The London encyclopaedia, or, Universal dictionary of science, art, literature, and practical mechanics, by the orig. ed. of the Encyclopaedia metropolitana [T. Curtis]., Part 1, Volume 21
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acid action ancient appear applied becomes body boiler born called carried cause close color common considerable consists contains continued covered cylinder died direction Dryden effect employed engine enter equal experiments eyes fall feet fire fixed force four give given half hand head heat inches iron Italy kind king land leaves length less lower manner matter means miles motion move nature observed pass person pieces pipe piston plants pounds present pressure produced published quantity raised received remains rise round says Shakspeare side sometimes species spirit spring square stand steam steel stone strong substance sufficient sugar sulphur surface taken thing tion town tube turned upper valve vessel weight wheel whole
Page 338 - Religion agreed upon by the Archbishops and Bishops of both provinces, and the whole Clergy in the Convocation holden at London, in the year of our Lord...
Page 280 - O could I flow like thee ! and make thy stream My great example, as it is my theme ; Though deep yet clear, though gentle yet not dull ; Strong without rage, without o'erflowing full.
Page 75 - First follow Nature, and your judgment frame By her just standard, which is still the same...
Page 9 - Per substantiam intelligo id, quod in se est et per se concipitur; hoc est id, cujus conceptus non indiget conceptu alterius rei, a quo formari debeat.
Page 316 - Grief fills the room up of my absent child, Lies in his bed, walks up and down with me, Puts on his pretty looks, repeats his words, Remembers me of all his gracious parts, Stuffs out his vacant garments with his form; Then, have I reason to be fond of grief ? Fare you well: had you such a loss as I, I could give better comfort than you do.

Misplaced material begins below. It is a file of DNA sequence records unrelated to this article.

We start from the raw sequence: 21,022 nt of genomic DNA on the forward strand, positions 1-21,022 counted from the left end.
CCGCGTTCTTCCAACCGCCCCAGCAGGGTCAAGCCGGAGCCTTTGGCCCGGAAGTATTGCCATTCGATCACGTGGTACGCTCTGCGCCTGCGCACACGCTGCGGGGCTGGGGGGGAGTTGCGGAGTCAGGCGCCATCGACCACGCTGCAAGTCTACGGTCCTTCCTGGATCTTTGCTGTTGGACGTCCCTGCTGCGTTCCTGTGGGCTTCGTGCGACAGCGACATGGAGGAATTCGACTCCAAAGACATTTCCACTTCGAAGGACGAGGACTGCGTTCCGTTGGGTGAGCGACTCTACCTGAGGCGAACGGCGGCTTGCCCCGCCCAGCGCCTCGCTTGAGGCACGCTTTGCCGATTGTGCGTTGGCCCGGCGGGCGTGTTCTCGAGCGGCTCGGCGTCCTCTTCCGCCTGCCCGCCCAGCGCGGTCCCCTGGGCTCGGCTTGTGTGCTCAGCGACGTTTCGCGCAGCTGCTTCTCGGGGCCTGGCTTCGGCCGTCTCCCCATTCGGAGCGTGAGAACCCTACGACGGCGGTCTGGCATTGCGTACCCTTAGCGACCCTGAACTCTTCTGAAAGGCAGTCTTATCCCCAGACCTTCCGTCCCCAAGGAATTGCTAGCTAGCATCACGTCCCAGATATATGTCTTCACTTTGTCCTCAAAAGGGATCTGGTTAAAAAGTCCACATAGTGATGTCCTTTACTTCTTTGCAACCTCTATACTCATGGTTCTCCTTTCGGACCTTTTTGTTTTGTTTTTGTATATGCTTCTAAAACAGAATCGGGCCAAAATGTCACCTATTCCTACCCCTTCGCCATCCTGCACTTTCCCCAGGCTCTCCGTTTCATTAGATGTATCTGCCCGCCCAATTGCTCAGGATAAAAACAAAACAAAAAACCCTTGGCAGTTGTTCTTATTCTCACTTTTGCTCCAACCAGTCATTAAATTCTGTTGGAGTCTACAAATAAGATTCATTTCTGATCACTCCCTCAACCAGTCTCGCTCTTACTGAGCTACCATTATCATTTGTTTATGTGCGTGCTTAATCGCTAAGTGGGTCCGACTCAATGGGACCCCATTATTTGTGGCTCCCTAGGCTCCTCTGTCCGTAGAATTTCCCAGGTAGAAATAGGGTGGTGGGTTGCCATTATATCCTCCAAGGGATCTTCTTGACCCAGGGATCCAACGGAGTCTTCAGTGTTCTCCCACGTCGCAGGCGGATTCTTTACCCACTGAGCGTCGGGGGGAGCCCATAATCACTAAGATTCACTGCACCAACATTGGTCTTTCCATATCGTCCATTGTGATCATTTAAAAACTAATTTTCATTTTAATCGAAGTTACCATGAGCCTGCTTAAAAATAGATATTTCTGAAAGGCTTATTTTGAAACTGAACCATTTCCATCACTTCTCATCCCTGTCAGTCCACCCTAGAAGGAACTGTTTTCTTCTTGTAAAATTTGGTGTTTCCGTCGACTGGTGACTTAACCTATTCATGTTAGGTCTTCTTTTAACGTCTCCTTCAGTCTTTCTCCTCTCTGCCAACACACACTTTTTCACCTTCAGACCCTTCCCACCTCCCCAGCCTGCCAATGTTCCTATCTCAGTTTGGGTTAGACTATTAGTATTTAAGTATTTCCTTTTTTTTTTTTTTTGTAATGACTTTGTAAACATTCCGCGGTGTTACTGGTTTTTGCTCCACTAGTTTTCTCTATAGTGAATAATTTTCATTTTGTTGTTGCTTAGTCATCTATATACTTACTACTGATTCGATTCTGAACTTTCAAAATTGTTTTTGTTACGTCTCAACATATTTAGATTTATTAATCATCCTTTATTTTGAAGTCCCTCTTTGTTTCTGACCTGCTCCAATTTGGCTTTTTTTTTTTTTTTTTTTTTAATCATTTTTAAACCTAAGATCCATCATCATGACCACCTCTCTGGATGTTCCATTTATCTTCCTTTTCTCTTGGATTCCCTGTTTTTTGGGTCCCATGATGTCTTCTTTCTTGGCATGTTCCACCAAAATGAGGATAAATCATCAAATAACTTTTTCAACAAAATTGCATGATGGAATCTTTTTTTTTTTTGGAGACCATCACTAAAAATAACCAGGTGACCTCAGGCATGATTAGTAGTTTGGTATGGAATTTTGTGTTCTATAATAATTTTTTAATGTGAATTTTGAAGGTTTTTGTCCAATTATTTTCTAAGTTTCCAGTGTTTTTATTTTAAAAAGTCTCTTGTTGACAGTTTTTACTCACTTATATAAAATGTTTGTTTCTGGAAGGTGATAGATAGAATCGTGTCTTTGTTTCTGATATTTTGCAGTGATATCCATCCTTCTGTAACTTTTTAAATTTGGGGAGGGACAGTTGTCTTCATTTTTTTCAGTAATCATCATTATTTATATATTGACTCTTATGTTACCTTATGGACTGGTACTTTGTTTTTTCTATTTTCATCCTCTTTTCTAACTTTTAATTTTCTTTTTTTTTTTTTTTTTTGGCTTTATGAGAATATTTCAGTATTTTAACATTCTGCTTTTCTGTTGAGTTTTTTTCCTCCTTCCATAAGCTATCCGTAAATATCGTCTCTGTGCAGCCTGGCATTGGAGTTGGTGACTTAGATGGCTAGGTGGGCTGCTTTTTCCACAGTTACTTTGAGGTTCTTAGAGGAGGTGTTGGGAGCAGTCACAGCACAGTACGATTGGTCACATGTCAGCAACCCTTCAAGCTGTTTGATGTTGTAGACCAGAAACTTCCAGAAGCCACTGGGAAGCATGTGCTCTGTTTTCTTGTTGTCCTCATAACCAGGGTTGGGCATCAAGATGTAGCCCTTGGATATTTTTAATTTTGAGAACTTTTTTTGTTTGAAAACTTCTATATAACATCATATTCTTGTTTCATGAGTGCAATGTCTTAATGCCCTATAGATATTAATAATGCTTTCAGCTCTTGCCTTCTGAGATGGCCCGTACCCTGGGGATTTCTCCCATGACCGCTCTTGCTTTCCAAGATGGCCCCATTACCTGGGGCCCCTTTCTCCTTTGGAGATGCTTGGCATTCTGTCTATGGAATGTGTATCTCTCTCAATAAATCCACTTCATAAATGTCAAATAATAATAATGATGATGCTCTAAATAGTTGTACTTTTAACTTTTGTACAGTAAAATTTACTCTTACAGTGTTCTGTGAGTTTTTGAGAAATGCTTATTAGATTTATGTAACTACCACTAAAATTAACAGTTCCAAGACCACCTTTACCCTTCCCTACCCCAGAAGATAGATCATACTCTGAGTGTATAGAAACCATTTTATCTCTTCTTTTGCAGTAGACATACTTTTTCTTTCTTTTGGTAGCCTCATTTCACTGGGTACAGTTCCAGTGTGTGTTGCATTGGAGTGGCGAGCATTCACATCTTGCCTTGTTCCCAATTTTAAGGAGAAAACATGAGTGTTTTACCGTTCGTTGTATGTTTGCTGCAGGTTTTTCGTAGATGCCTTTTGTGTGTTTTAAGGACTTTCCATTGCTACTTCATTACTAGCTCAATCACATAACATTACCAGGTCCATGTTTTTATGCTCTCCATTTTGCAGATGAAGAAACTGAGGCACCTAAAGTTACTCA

Page 112 - An admirable and most forcible way to drive up water by fire, not by drawing or sucking it upwards, for that must be as the philosopher calleth it, infra spheeram activitatis, which is but at such a distance. But this way hath no bounder, if the vessels be strong enough ; for I have taken a piece of a whole cannon, whereof the end was burst, and filled it...
Page 339 - Now Jove suspends his golden scales in air, Weighs the men's wits against the lady's hair: The doubtful beam long nods from side to side; At length the wits mount up, the hairs subside. See fierce Belinda on the baron flies, With more than usual lightning in her eyes: Nor fear'd the chief th' unequal fight to try, Who sought no more than on his foe to die.
Page 5 - But whether thus these things, or whether not; Whether the sun, predominant in heaven, Rise on the earth ; or earth rise on the sun • He from the east his flaming road begin; Or she from west her silent course advance, With inoffensive pace that spinning sleeps On her soft axle, while she paces even, And bears thee soft with the smooth air along; Solicit not thy thoughts with matters hid; Leave them to God above.
Page 140 - I use two steam vessels in which the steam is to act, and which in other steam engines are called cylinders. Secondly, — I employ the steam after it has acted in the first vessel to operate a second time in the other, by permitting it to expand itself, which I do by connecting the vessels together and forming proper channels and apertures, whereby the steam shall, occasionally, go in and out of the said vessels.
Page 220 - ... that upon the trial of any peer or peeress either for treason or misprision all the peers who have a right to sit and vote in Parliament...